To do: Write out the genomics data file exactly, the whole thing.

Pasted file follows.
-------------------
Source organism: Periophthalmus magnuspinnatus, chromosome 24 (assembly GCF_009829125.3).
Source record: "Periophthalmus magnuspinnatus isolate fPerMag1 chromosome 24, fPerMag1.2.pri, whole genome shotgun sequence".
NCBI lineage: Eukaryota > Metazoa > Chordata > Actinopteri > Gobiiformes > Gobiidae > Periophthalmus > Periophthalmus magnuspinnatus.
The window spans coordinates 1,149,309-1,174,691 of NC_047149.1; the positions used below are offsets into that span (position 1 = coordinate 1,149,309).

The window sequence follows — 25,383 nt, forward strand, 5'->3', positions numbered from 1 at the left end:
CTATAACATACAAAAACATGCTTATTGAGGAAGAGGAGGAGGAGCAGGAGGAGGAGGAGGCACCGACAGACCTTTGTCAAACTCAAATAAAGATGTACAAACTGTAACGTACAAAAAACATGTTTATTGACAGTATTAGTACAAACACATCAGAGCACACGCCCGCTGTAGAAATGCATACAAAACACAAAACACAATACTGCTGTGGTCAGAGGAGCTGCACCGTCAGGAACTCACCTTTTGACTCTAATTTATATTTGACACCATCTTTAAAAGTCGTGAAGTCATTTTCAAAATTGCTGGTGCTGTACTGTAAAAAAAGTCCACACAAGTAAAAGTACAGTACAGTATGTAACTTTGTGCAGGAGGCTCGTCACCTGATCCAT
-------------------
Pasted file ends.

Source organism: Periophthalmus magnuspinnatus, chromosome 24 (assembly GCF_009829125.3).
Source record: "Periophthalmus magnuspinnatus isolate fPerMag1 chromosome 24, fPerMag1.2.pri, whole genome shotgun sequence".
NCBI lineage: Eukaryota > Metazoa > Chordata > Actinopteri > Gobiiformes > Gobiidae > Periophthalmus > Periophthalmus magnuspinnatus.
The window spans coordinates 1,149,309-1,174,691 of NC_047149.1; the positions used below are offsets into that span (position 1 = coordinate 1,149,309).

The window sequence follows — 25,383 nt, forward strand, 5'->3', positions numbered from 1 at the left end:
CTATAACATACAAAAACATGCTTATTGAGGAAGAGGAGGAGGAGCAGGAGGAGGAGGAGGCACCGACAGACCTTTGTCAAACTCAAATAAAGATGTACAAACTGTAACGTACAAAAAACATGTTTATTGACAGTATTAGTACAAACACATCAGAGCACACGCCCGCTGTAGAAATGCATACAAAACACAAAACACAATACTGCTGTGGTCAGAGGAGCTGCACCGTCAGGAACTCACCTTTTGACTCTAATTTATATTTGACACCATCTTTAAAAGTCGTGAAGTCATTTTCAAAATTGCTGGTGCTGTACTGTAAAAAAAGTCCACACAAGTAAAAGTACAGTACAGTATGTAACTTTGTGCAGGAGGCTCGTCACCTGATCCAT